THE BLOG
11/06/2015 14:00 BST | Updated 11/06/2016 06:59 BST

Anderson's Report Is a Vital Addition to the Debate on Privacy and Security

For those of us that have been calling for more clarity and transparency in how the intelligence and law enforcement agencies use their powers, David Anderson QC's fair and balanced Investigatory Powers Review, comes as welcome reading.

In his role as the Independent Reviewer of Terrorism Legislation he was asked to scrutinise the surveillance powers that are currently in use, as well as the safeguards in place to control them. His 373 page report and 124 recommendations will no doubt act as a major reference point in the wider debate as it unfolds.

It comes as a pleasant antidote to some of the more hyperbolic rhetoric that exists in this sphere. Early in the report Mr Anderson states that "claims of exceptional or unprecedented threat levels - particularly if relied upon for the purposes of curbing well-established liberties - should be approached with scepticism".

There are a number of recommendations to be welcomed.

Mr Anderson's focus on making the legislation clearer is to be applauded. Commenting that the current system is "fragmented, obscure, under constant challenge and variable in the protections that it affords the innocent", Mr Anderson recommends that it is time for a "clean slate". For too long these laws have been all but inaccessible to ordinary members of the public, who simply cannot understand the highly complex legalistic jargon that appears throughout the numerous pieces of legislation. His proposals to combine and amend some of the most widely used laws will undoubtedly help deal with this.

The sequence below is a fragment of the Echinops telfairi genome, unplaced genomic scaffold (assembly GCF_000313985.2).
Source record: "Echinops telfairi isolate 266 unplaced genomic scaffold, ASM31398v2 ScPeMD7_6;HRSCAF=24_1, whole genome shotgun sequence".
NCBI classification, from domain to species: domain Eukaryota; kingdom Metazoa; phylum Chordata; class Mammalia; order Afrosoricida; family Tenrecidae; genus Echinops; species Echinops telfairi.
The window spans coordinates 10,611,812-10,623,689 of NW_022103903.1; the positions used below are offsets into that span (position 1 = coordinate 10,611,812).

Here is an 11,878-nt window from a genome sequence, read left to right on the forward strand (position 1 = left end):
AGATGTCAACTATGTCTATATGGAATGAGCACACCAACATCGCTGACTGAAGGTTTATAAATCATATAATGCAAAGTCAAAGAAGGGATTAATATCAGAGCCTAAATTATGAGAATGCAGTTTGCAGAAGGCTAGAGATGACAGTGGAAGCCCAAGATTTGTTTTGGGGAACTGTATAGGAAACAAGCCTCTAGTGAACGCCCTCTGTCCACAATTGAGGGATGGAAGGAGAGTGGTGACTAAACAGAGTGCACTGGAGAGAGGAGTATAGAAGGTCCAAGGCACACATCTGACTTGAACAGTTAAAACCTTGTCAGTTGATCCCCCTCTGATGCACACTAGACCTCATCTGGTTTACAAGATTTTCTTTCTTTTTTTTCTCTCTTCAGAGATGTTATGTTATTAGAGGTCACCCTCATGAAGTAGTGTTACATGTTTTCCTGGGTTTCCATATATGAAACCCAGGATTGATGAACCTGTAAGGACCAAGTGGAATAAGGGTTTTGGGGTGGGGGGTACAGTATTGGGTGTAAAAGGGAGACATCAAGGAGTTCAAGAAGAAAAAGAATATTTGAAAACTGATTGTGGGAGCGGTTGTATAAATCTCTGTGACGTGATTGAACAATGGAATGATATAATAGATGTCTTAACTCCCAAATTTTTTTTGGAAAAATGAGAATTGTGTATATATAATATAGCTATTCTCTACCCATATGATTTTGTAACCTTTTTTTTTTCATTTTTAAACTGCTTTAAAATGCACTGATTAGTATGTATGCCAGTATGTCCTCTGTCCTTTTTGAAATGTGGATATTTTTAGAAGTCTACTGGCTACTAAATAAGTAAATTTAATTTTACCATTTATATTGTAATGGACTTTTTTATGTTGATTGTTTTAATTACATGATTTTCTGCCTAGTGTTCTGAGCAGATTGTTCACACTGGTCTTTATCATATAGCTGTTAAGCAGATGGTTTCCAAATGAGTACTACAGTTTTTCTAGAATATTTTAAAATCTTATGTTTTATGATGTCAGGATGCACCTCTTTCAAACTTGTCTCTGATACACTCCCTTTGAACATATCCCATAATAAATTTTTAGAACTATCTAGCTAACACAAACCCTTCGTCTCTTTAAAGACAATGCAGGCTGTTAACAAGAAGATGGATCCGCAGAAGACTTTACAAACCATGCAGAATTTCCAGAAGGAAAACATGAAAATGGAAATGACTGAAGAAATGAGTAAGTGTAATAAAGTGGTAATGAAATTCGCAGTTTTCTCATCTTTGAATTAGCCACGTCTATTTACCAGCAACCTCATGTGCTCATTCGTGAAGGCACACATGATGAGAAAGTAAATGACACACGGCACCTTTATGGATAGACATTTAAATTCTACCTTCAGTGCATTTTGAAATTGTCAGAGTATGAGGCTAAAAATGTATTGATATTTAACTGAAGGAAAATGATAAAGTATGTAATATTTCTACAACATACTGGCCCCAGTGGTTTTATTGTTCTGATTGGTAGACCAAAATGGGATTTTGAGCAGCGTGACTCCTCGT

Linked to this are his recommendations on transparency. Mr Anderson argues that when new powers are used or proposed the public should be informed at the earliest possible opportunity, giving them a clearer understanding of what the agencies tasked with keeping us safe can do. Perhaps most

important is his argument that individuals who have been the subject of wrongful surveillance should be told. This allows for a person to challenge the practice in court; something that Big Brother Watch has called for on a number of occasions.

The report's criticism of the outdated and time sapping process involved in a Secretary of State signing off interception warrants is another good point. The introduction of a judge as the final point of approval will give the system more accountability and allow the legal implications that may apply to these powers the scrutiny they deserve.

His report comes as a welcome addition to the ongoing debate around access to Communications Data, the subject of Big Brother Watch's most recent research. Those arguing for ever more intrusive powers would do well to read his comments on the "Snoopers' Charter" and his assertion that no compelling case has yet been made for some of the proposed powers.

Whilst we are supportive of much of the report, there are some areas of concern. Although the examples of bulk data collection that have been presented are an interesting starting point they cannot be the end of the debate. We still need much more evidence about the use and success of this tactic before it can be deemed necessary or indeed a proportionate response to the problem.

Of course none of these recommendations or indeed any of this work will matter if the political determination to properly consider and debate them is not there or is not given the necessary time. To date the debate has been sadly lacking in the UK. This is especially true in comparison to the reaction of US politicians; who recently passed legislation reforming their own surveillance infrastructure.

Mr Anderson's report deserves the full attention of Parliament and it should now be the case that it is thoroughly discussed and its findings properly considered. The Home Secretary's response in the House of Commons was muted and the announcement from Number 10, just a few hours after the report was released, indicating that one of the recommendations is unlikely to be considered is disheartening.

Though it was encouraging to hear the announcement of a Joint Committee to scrutinise the upcoming Investigatory Powers Bill it is now important that the debate continues in the measured and transparent way Mr Anderson has demonstrated in his report. This calm and well-informed approach is vital to ensure that no new legislation is rushed through to beat the sunset clause of December 2016 outlined in the Data Retention and Investigatory Powers Act.